Department for Molecular Structural Biology

Nucleo cytoplasmic trafficking

b. CRM1 dependent export

The exportin CRM1 (chromosome region maintenance 1) is the most versatile nuclear export receptor as so far more than 250 different proteins have been identified binding to it (Read More: NESdb | NESbase). Initial understanding of the binding mode where deduced from the first full export complex structure of SPN1, RanGTP and CRM1 (Fig.1). The crystal structure revealed striking differences to other karyopherins crystallized as CRM1 itself forms a toroid like structure with the N- and C-terminus in close contact. Ran binds to the center of this doughnut shaped ring and interacts with both termini and a structural feature, the acidic loop, inserted between the two helices forming HEAT repeat 9. Moreover SPN1, the cargo, is bound to the outer surface of CRM1 and does not interact with RanGTP, like in other structures. The structural rearrangements of CRM1 when switching from the empty to the Cargo and RanGTP-bound state must therefore achieve structural changes at two distant sites. Besides changing from a relaxed conformation to a strained conformation causing tight interaction with RanGTP, the binding region for SPN1 has to be altered. Especially changes within the NES-binding cleft (Fig. 2) required for binding of the first residues of SPN1 seem to be of great importance.

Fig.1. CRM1 in complex with RanGTP and SPN1.
Top side view with CRM1 in green, RanGTP in Red and Snurportin1 in purple.

Fig.2. Binding of the nuclear export signal of SPN1 in the hydrophobic NES-binding cleft of CRM1.The N-terminal hydrophobic residues of the SPN1 (Met1, Leu4, Leu8, Phe12, Val14) dock into a hydrophobic cleft of CRM1. Residues of SPN1 are shown as sticks (carbons in purple, oxygens in red and nitrogens in dark blue). The side chains of the hydrophobic residues pointing into the cleft are depicted as purple spheres. CRM1 is shown as a surface representation; hydrophilic areas are depicted in yellow, white denotes hydrophobic areas. The green patch close to Val14 marks Cys528 (numbering according to human sequence), which is covalently modified by a CRM1-specific inhibitor, Leptomycin B.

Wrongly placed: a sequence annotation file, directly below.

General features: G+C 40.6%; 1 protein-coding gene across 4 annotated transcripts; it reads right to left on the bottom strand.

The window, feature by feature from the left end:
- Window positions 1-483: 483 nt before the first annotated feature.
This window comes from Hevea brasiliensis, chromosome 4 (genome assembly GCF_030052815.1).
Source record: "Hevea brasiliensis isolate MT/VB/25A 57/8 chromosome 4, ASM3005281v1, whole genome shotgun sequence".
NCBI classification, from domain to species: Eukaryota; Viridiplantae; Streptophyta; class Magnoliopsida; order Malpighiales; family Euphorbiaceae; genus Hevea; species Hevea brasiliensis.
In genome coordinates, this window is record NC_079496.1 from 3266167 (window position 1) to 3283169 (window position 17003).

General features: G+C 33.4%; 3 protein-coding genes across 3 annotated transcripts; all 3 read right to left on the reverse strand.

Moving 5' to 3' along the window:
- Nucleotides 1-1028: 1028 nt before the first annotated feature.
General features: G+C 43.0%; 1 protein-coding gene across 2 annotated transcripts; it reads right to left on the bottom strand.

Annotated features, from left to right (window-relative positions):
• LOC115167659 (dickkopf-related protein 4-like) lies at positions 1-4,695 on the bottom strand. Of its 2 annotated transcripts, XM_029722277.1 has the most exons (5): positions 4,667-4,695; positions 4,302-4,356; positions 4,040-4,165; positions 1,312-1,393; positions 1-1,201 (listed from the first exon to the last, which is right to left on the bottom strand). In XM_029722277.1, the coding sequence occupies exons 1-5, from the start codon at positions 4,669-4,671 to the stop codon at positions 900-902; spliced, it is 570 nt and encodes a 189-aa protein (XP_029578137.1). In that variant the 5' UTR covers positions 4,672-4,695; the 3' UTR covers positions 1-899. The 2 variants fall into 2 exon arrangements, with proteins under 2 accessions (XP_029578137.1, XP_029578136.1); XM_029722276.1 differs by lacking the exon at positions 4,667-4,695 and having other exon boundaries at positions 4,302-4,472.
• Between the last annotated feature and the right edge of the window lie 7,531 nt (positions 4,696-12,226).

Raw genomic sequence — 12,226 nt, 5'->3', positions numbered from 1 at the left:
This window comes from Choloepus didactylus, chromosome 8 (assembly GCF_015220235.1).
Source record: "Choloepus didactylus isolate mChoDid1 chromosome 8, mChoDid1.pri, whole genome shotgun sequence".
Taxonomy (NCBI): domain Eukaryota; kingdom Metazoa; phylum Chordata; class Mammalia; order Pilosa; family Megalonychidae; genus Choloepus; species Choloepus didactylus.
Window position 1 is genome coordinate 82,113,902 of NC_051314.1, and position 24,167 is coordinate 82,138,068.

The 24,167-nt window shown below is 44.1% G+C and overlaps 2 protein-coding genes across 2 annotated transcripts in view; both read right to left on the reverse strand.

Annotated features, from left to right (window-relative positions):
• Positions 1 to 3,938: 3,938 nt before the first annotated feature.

Investigations using the same complex of CRM1, RanGTP and SPN1but exchanging the NES sequence of SPN1 revealed that the spacing between the hydrophobic residues may vary (Read More), but they have to adapt to the fixed distribution pattern of the hydrophobic pockets within the NES-binding cleft.

Further crystal structures of empty CMR1 gave insight into the structural rearrangements of CRM1 (Fig. 3) and revealed an additional interesting feature of CRM1, namely the positional changes of the B-helix of HEAT repeat 21 (Fig. 3). Whereas it is in a parallel orientation with respect to the other HEAT helices in the compact conformation of CRM1, it adopts a crossing orientation in the extended conformation. Together with the acidic loop this helix plays an important role in the cooperative binding mode of CRM1, as they both interact with the backside of the NES-binding cleft, thus modulating its accessibility.


Fig. 3. Structural changes in CRM1.
CRM1 in the empty form adapts an extended conformation with the N-and C-terminal regions quite distant and the C-terminal helix in a crossing and the acidic loop in a flipped back conformation (left panel). In the cargo bound form CRM N-and C-terminal closely interact and the C-terminal helix is in a parallel orientation at the outside of the molecule, whereas the acidic loop in a seatbelt conformation fixing RanGTP on CRM1 (right panel).

Taken together all the structures available enable the generation of a complete nucleocytoplasmic shuttling cycle of CRM1 based on structural models (Fig. 4).

CRM1 cycle

Fig. 4. CRM1 transport cycle.
Schematic overview of the individual steps indicating the conformational changes during a CRM1 export cycle. The steps depicted highlight the different states of CRM1 (grey) with respect to the overall shape as well as the positions of the acidic loop (blue), the C-terminal helix (HEAT helix 21B, red) and the conformation of the NES-binding cleft (orange) during the transport cycle. See also main text.


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  • Monecke, T., Dickmanns, A. and Ficner, R. (2014). Allosteric control of the exportin CRM1 unraveled by crystal structure analysis FEBS Journal, accepted